Published Online: October 8, 2004
Published in Print: October 6, 2004, as Teaching Writing Involves Other Subjects as Well

Letter

Teaching Writing Involves Other Subjects as Well

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To the Editor:

Teaching to the test, or teaching just enough to allow students to pass the writing portion of exams, seems to be all too frequent these days (albeit, not solely the fault of teachers). Many teachers are inexperienced writers themselves, not confident of their own writing and, therefore, unsure of their ability to teach writing to others ("Romantic Fiction," Commentary, Sept. 15, 2004).

I have taken many writing courses and gained some assurance in my own ability, yet I find that teaching students to write is a far more complex task even than teaching them to read.

If teachers understand the interconnected nature of reading, writing, spelling, vocabulary, and content learning, they will teach these subjects in concert and save much time in the teaching process. Children, of course, need to be taught progressively more difficult skills and strategies in both reading and writing. If a child can’t write a letter, he certainly won’t be able to write a research paper.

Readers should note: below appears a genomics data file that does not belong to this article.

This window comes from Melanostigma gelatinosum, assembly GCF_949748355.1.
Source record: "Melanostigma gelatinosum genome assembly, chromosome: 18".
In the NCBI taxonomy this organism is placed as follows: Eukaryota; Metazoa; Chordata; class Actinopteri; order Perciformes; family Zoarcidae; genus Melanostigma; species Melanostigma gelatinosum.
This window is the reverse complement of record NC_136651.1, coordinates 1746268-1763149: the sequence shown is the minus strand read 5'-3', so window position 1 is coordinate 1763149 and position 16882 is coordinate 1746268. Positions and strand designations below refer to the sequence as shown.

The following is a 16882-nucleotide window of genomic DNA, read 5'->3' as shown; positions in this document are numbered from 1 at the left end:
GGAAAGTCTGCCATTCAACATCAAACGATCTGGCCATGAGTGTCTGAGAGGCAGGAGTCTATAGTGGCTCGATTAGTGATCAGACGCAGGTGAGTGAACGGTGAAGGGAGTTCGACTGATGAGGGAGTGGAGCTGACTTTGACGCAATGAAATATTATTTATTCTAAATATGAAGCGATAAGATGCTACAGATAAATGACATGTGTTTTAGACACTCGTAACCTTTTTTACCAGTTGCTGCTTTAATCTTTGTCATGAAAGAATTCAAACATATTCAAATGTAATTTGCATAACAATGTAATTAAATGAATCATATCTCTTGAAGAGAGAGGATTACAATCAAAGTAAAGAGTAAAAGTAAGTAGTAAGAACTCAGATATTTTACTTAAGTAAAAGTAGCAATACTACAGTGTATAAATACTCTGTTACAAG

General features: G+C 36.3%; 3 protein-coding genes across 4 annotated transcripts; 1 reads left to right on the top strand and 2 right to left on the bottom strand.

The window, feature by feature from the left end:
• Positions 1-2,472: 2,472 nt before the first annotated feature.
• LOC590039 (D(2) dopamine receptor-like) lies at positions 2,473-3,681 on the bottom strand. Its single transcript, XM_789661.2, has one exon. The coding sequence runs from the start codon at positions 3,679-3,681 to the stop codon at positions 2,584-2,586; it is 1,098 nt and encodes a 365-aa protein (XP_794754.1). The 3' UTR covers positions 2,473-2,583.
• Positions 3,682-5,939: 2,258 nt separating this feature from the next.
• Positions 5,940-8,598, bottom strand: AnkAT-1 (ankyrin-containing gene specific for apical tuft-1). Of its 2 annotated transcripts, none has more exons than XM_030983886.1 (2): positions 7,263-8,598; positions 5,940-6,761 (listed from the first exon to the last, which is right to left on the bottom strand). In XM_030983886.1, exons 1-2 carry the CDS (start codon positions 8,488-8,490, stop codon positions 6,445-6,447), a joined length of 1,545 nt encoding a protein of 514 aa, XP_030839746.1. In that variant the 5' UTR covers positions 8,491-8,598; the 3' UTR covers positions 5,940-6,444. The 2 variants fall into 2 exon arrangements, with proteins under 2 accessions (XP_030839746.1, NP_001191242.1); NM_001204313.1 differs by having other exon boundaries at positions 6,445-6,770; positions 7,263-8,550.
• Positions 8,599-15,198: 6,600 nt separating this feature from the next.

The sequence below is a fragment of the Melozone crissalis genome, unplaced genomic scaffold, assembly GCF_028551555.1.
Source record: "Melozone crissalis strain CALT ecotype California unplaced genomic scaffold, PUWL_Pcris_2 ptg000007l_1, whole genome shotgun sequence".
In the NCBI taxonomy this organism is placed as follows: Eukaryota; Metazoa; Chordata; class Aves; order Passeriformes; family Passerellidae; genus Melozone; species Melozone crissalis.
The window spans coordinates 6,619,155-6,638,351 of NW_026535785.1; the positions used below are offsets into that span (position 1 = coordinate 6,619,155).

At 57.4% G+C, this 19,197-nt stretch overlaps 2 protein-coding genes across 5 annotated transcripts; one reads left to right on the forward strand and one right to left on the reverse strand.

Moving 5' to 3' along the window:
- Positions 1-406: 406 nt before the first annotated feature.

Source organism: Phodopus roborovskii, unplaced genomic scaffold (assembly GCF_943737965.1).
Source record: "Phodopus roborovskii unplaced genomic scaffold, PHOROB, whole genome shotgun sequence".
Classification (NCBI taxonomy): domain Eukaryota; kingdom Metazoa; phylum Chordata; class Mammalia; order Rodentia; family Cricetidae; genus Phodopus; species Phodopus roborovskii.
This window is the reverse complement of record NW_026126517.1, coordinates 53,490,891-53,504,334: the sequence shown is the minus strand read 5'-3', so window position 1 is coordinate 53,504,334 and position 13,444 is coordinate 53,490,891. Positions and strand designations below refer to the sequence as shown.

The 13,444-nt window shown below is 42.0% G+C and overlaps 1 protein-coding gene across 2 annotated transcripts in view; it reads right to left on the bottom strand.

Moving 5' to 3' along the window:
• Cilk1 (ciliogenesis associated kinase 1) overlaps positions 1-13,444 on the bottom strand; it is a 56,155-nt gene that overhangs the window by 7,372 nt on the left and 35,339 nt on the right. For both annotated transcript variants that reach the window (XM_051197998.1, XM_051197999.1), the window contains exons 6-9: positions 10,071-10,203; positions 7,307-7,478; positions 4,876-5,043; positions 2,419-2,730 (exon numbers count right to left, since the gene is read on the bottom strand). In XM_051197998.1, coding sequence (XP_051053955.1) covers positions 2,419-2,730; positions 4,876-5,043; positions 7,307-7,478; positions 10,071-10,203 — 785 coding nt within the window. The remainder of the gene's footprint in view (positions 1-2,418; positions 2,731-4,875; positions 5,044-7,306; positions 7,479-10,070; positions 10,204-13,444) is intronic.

Most children initially are excited about learning. They want to read nonfiction books and learn all kinds of facts. This ought to be encouraged in elementary school and beyond. Simple reports in elementary school can be steppingstones to the academic research papers that Will Fitzhugh rightly states in his Commentary are so important.

We ought also to realize that there is a big difference between “can write,” “will write,” and “loves to write,” the same as with reading. Moreover, if students don’t read well, they certainly won’t be able to write well. If we want students to love to write, we need to hook them early on by allowing them to read about, and write about, what interests and excites them. It is important that they be allowed to experience all of the various reading and writing genres (modeling is very important). Some children will be more drawn to creative writing and others to nonfiction writing.

I agree with Mr. Fitzhugh that students need to write research papers before leaving high school. Keeping their options and opportunities open is of paramount importance and the responsibility of all educators.

Margo Emrich
Ashland, Ore.

Vol. 24, Issue 06, Page 34

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